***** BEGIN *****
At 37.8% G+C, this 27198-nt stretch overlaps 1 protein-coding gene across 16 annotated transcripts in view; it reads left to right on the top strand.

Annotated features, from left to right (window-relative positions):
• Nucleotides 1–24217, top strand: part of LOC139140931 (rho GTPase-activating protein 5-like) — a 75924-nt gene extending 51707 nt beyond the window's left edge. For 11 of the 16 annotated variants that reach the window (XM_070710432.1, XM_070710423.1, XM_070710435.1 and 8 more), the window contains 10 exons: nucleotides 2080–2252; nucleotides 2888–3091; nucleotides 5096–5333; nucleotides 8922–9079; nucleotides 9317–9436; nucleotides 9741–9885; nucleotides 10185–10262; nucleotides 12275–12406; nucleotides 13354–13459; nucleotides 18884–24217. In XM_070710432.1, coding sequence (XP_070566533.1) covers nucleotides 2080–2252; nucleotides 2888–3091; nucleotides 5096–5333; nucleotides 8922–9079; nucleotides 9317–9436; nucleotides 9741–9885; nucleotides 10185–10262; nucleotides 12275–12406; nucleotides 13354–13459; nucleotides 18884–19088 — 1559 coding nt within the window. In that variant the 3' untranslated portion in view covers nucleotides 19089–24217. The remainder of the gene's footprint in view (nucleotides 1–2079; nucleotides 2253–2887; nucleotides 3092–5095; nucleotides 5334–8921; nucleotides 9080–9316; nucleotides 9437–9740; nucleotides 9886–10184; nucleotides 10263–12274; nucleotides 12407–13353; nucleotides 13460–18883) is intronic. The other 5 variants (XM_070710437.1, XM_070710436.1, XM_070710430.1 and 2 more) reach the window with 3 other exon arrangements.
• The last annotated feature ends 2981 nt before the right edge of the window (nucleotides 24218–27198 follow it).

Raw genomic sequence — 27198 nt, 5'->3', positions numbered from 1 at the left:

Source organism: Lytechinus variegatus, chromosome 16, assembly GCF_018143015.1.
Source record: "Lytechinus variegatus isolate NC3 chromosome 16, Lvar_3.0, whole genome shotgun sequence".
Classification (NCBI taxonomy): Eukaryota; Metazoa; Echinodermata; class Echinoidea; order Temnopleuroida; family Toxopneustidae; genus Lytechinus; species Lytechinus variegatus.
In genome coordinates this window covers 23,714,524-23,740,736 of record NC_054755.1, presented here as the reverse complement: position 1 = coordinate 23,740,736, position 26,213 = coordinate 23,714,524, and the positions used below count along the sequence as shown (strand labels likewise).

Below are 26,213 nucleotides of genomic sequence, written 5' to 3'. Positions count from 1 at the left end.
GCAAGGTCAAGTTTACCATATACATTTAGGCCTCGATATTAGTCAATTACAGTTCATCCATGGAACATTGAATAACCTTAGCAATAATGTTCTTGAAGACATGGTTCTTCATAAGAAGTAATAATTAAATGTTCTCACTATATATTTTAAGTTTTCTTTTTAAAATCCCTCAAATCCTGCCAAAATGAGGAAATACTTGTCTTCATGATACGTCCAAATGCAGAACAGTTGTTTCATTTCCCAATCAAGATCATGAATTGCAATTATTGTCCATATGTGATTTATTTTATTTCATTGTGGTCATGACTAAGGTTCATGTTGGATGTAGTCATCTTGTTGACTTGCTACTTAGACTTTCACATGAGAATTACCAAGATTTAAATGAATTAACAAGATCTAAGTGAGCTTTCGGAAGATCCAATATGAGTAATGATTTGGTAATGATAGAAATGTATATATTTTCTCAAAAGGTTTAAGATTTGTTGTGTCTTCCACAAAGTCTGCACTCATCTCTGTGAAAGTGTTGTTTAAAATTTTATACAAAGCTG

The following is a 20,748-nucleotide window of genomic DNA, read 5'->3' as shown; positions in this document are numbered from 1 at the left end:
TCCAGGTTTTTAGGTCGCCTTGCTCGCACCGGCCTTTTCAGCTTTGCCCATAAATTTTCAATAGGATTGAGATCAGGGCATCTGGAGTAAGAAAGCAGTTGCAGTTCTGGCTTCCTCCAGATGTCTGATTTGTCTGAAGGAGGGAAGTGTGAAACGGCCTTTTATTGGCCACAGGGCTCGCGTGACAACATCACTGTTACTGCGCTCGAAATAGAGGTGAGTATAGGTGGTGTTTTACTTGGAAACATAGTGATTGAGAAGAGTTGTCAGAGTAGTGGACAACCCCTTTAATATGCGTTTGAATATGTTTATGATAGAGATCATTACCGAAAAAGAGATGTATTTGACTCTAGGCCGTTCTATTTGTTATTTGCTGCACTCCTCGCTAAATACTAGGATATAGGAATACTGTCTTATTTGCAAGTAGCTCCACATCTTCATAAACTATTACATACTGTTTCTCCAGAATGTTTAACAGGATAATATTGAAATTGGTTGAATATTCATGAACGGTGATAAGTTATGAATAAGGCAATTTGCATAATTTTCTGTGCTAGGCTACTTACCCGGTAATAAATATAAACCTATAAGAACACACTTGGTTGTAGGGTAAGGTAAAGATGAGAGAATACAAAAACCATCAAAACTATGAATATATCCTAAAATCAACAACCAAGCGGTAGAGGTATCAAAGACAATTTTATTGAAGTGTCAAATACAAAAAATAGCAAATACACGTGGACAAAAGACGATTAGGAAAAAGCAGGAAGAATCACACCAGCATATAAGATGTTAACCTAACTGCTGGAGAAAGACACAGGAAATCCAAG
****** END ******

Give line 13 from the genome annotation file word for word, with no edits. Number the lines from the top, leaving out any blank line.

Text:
TCCAGGTTTTTAGGTCGCCTTGCTCGCACCGGCCTTTTCAGCTTTGCCCATAAATTTTCAATAGGATTGAGATCAGGGCATCTGGAGTAAGAAAGCAGTTGCAGTTCTGGCTTCCTCCAGATGTCTGATTTGTCTGAAGGAGGGAAGTGTGAAACGGCCTTTTATTGGCCACAGGGCTCGCGTGACAACATCACTGTTACTGCGCTCGAAATAGAGGTGAGTATAGGTGGTGTTTTACTTGGAAACATAGTGATTGAGAAGAGTTGTCAGAGTAGTGGACAACCCCTTTAATATGCGTTTGAATATGTTTATGATAGAGATCATTACCGAAAAAGAGATGTATTTGACTCTAGGCCGTTCTATTTGTTATTTGCTGCACTCCTCGCTAAATACTAGGATATAGGAATACTGTCTTATTTGCAAGTAGCTCCACATCTTCATAAACTATTACATACTGTTTCTCCAGAATGTTTAACAGGATAATATTGAAATTGGTTGAATATTCATGAACGGTGATAAGTTATGAATAAGGCAATTTGCATAATTTTCTGTGCTAGGCTACTTACCCGGTAATAAATATAAACCTATAAGAACACACTTGGTTGTAGGGTAAGGTAAAGATGAGAGAATACAAAAACCATCAAAACTATGAATATATCCTAAAATCAACAACCAAGCGGTAGAGGTATCAAAGACAATTTTATTGAAGTGTCAAATACAAAAAATAGCAAATACACGTGGACAAAAGACGATTAGGAAAAAGCAGGAAGAATCACACCAGCATATAAGATGTTAACCTAACTGCTGGAGAAAGACACAGGAAATCCAAG